A suicide is the movie's first violent act, and I don't think it could have been handled more graphically (brain matter, bone and gore rains down as the camera follows the bullet through the girl's head). From there, things get progressively worse. The camera never blinks as people are cut into kindling with a chain saw. They're lifted up and rammed down on meat hooks, then left to futilely struggle to get off. They're skinned. They're run over. They're bludgeoned with blunt objects and sliced with sharp ones. Erin kills one of her friends (who is dangling from a meat hook) to end his torture. The sheriff sadistically forces one man to simulate the girl's suicide. Decaying body parts lie strewn around a wet basement lair. Leatherface is seen stitching skin together on an ancient sewing machine.

Crude or Profane Language

Close to 60 f- and s-words. God's name is combined with a profanity nearly 20 times. Jesus' name is abused. There is an obscene gesture.

Drug and Alcohol Content

Before encountering Leatherface, Erin and her pals are driving back from Mexico where they purchased two pounds of marijuana. Her boyfriend seems intent on selling it upon arriving home. He and others in the group use it to get high along the way (even the driver tokes). The sheriff downs hard liquor while driving his squad car. He spits chewing tobacco. Erin is drugged with an unspecified concoction (beer is used to revive her).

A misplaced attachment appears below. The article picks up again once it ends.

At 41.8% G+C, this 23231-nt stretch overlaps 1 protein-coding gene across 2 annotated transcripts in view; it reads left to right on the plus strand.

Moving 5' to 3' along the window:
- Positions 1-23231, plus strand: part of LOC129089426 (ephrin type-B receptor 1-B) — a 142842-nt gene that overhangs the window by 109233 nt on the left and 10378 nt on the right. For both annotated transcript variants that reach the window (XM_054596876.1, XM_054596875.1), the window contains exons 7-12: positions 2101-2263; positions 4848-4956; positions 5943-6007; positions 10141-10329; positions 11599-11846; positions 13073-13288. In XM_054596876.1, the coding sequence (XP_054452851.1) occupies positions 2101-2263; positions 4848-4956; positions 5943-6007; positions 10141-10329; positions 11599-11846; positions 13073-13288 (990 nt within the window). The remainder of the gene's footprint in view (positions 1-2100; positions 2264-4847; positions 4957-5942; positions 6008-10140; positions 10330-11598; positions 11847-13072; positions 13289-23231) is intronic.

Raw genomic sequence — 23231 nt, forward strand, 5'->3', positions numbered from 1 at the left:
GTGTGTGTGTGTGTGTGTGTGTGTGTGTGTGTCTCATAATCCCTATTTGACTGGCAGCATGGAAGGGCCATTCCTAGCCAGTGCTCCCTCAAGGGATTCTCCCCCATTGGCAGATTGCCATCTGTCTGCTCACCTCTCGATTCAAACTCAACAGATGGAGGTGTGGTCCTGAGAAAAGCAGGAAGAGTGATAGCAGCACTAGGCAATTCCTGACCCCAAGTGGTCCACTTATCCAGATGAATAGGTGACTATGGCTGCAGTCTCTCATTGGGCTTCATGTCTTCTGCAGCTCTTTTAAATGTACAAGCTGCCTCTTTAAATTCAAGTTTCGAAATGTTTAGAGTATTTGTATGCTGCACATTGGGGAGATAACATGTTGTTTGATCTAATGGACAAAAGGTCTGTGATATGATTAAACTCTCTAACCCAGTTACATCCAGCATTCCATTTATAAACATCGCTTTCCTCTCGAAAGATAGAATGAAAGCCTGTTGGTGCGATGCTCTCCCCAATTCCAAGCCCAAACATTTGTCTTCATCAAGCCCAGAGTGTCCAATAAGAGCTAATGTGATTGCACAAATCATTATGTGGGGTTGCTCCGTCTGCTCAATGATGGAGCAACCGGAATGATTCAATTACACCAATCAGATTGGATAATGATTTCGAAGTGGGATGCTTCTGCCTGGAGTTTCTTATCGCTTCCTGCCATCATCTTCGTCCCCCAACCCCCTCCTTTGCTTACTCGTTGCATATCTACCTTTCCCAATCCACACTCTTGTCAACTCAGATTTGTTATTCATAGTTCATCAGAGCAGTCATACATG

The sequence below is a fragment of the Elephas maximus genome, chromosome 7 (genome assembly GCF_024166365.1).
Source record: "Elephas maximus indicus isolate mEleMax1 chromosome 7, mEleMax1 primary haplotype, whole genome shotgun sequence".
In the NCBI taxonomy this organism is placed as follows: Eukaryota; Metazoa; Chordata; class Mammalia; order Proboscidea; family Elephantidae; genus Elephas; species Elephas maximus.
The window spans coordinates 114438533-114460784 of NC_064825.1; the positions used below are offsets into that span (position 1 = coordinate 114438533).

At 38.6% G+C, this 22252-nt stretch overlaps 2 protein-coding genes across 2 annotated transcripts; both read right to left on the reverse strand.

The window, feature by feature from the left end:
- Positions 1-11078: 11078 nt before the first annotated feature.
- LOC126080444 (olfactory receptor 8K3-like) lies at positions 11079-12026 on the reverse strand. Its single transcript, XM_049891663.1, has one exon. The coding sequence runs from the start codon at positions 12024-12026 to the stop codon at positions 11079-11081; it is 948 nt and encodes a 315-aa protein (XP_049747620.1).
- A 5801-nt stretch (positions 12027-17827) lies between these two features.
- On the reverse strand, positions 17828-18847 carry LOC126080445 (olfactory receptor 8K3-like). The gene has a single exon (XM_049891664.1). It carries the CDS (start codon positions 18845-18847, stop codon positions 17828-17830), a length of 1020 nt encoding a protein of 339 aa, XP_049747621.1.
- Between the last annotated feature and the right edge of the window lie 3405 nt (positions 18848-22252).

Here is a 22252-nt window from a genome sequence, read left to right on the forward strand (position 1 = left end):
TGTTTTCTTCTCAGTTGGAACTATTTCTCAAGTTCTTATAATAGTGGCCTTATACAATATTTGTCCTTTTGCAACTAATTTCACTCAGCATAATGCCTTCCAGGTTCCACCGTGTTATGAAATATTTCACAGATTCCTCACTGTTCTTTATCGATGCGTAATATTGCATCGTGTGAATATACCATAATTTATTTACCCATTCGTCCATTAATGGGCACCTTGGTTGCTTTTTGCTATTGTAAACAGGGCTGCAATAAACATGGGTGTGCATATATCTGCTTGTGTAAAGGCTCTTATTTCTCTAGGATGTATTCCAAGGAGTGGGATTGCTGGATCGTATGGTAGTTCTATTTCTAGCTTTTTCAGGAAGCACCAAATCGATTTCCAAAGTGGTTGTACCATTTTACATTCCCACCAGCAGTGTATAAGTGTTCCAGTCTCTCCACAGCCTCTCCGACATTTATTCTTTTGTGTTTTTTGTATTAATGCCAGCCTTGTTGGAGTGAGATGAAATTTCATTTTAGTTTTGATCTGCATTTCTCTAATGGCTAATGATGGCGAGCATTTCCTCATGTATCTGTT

Other Negative Elements

The terror the young people feel throughout their ordeal leads to frequent vomiting. A baby is kidnapped. Leatherface is shown to have come from a long line of deformed, inbred people who all lust after murder and destruction. In fact, his family functions as a human funnel, directing the unsuspecting toward their cruel demise.

Conclusion

The Motion Picture Association of America is officially asleep at the wheel. One week ago, I endured Kill Bill: Vol. 1, a stylized, artsy blood bath basking in decidedly unwarranted critical acclaim. Today it was The Texas Chainsaw Massacre, a bleak, industrial strength blood bath inexplicably enjoying phenomenal box office buzz (it came in at number 1, pulling in nearly $30 million opening weekend). These two films easily deserved NC-17 ratings, so as to keep them out of mainstream theaters and out of the hands (minds) of teens and children. But the MPAA callously slapped both with an R. Did anyone on the ratings board actually see them?

Attentive entertainment analysts learn quickly not to waste superlative language on middle-of-the-road content. This isn't that. The Texas Chainsaw Massacre deserves every negative adjective I can conjure. It is a sadistic pornography of violence gruesome beyond proper description. It celebrates death. It glorifies brutality. It revels in insanity. It wraps itself in sin. It's squalid, wretched, debased, debauched, depraved, abhorrent, contemptible, loathsome, repulsive, revolting and repugnant.

It's hard for me to imagine witnessing anything worse than what's booted around the screen during Massacre's seemingly interminable 100 minutes. Where can movies possibly go from here in their insatiable quest for unqualified degradation? I'm sure I'll find out when the sequel arrives.